The Premier League and its 20 clubs have received a letter from broadcaster beIN Sport urging them to block the sale of Newcastle to a Saudi-backed consortium.
PCP Capital Partners' proposed takeover of the club is nearing completion after the consortium paid a £17m deposit and exchanged contracts with current owner Mike Ashley.
The letter claims Saudi Arabia is involved in the illegal streaming of Premier League matches, threatening the future value of the league's rights worldwide.
beIN is based in Qatar, which is involved in a diplomatic row with Saudi Arabia and a number of neighbouring countries.
The Premier League already has a club in Saudi ownership after Prince Abdullah bin Musa'ad gained full control of Sheffield United in September 2019.
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The letter says: "The danger of allowing the acquisition of a controlling or material interest (whether acquired directly or indirectly) in a major Premier League club by what is effectively the Saudi Arabian government cannot be ignored given the country's past and continuing illegal actions and their direct impact upon the commercial interests of the Premier League, its member clubs, it's broadcast partners and football in general.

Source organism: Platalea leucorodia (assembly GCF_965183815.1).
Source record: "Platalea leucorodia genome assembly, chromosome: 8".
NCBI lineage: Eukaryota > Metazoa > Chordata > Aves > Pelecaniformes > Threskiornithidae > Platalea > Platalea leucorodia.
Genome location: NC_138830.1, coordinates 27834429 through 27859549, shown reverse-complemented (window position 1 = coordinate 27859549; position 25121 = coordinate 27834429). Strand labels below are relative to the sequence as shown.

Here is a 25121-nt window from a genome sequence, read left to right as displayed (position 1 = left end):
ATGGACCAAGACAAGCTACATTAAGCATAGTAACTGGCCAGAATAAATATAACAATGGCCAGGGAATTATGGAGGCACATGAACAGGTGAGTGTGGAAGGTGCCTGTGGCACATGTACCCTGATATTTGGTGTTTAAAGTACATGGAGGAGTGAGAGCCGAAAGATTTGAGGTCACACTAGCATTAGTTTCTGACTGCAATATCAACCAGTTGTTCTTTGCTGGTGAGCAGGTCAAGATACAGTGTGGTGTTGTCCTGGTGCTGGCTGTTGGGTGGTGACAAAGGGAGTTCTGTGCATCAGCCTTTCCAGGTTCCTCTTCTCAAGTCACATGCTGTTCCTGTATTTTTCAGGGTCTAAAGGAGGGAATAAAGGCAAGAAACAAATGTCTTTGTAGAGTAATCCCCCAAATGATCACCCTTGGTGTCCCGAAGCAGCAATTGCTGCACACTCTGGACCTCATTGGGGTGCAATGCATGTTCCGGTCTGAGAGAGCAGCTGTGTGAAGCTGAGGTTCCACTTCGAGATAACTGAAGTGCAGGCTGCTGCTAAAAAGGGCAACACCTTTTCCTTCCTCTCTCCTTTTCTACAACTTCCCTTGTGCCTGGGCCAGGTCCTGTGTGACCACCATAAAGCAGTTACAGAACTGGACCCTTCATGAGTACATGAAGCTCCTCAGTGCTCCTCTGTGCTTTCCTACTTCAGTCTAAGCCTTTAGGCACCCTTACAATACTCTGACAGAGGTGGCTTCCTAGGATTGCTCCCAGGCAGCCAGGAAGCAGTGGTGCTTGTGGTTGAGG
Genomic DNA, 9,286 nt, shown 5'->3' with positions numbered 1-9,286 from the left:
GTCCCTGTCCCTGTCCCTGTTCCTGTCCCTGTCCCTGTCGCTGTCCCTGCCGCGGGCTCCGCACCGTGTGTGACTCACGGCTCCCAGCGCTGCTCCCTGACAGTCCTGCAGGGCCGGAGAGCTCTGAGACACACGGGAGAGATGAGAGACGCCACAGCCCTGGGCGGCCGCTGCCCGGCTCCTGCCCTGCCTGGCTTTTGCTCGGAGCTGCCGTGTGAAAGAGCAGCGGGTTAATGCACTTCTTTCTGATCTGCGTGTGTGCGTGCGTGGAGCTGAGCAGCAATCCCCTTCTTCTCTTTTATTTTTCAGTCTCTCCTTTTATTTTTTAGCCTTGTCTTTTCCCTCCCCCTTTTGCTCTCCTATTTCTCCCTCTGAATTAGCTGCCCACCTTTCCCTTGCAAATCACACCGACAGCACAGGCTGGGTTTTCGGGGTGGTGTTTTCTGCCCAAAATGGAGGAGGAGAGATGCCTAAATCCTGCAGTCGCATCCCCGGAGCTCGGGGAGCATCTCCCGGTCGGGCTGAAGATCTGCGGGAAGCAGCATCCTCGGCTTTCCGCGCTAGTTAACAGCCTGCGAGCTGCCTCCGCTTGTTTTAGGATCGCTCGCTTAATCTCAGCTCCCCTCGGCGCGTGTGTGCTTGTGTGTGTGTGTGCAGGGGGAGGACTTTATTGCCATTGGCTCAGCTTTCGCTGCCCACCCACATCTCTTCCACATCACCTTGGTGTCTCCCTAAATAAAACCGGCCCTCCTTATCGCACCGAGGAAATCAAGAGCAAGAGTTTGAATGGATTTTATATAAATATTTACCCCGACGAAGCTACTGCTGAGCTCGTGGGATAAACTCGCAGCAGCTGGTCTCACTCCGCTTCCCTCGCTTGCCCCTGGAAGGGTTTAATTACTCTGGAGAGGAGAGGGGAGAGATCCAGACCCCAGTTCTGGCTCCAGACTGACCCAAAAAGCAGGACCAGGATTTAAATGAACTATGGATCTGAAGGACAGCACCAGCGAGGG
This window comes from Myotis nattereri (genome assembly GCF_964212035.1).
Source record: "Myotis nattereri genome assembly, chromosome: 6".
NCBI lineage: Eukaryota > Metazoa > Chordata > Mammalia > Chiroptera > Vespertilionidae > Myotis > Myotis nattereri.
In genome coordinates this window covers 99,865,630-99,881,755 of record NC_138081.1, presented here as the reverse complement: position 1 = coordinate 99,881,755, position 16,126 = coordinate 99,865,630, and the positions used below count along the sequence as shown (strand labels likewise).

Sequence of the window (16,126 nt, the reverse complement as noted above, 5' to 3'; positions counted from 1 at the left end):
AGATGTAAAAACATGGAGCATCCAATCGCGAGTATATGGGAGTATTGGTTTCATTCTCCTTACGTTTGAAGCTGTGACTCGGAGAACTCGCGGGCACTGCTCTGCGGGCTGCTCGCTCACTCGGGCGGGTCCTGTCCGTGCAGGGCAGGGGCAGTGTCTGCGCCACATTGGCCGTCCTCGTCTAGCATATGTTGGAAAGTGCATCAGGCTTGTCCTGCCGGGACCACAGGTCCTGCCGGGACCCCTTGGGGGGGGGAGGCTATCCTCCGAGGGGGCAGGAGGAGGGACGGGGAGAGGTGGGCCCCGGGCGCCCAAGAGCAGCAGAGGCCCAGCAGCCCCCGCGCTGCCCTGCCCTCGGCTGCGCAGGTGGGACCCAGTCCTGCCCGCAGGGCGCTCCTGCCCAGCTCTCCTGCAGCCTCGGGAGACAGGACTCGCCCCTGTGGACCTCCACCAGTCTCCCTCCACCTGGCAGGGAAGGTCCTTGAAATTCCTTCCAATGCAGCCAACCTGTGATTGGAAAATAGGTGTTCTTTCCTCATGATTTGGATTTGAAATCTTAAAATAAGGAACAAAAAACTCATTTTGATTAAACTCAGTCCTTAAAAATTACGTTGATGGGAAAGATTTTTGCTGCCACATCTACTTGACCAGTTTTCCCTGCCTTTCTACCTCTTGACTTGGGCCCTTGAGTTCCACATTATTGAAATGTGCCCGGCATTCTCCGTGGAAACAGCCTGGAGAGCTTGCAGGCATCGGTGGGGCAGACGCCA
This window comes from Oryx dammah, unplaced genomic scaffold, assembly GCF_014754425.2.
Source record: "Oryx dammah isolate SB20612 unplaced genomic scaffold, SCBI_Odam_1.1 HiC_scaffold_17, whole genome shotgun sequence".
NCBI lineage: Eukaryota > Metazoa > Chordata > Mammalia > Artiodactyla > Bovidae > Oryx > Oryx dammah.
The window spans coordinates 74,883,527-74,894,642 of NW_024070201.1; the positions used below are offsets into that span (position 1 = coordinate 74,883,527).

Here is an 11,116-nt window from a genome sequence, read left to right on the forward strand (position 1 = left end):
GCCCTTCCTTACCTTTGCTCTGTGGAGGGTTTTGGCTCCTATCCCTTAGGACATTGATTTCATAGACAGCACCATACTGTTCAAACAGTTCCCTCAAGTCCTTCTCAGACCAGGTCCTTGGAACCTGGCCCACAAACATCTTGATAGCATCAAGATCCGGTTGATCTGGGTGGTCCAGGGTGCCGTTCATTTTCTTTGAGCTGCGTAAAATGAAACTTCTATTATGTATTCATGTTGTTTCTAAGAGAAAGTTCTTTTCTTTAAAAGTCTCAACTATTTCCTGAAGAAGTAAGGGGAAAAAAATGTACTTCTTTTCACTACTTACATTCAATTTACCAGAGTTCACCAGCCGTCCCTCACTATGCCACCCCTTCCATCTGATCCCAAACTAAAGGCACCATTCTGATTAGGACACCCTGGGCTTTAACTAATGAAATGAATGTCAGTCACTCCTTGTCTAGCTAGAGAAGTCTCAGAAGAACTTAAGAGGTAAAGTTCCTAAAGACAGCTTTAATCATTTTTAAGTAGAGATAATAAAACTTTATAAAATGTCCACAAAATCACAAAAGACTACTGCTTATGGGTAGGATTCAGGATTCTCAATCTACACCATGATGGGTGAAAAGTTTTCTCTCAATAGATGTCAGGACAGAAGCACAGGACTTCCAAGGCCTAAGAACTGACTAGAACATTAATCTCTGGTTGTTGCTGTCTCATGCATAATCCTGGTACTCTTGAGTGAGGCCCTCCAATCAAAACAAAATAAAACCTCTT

"As a longstanding partner and huge investor in the Premier League, we urge you to consider carefully all the implications of doing so."
Amnesty International has written to Premier League chief executive Richard Masters to fully consider the human rights situation in Saudi Arabia as part of the Premier League's owners and directors test.
In the letter to Masters, Amnesty UK's director Kate Allen said there are "serious questions for the Premier League to address" concerning the deal.
She said: "The coronavirus crisis has already thrown a spotlight on football and its need to treat players and staff fairly, and now there's a danger that the pandemic could obscure the need for a cool, measured and genuinely ethical decision over this Newcastle deal."
Government unlikely to block proposed takeover
Culture secretary Oliver Dowden has indicated the Government will leave it in the Premier League's hands to decide whether the proposed Saudi Arabia-led takeover of Newcastle can be completed.
Asked about the potential takeover, Dowden said: "As you know the fit and proper person test is undertaken by the Premier League and I don't want to prejudge the process."
Charnley expected to leave Newcastle
Newcastle managing director Lee Charnley has not been asked to stay on at the club for an interim period and expects to leave when the takeover is announced in the coming weeks, although he would be willing to stay on for a 'handover' period.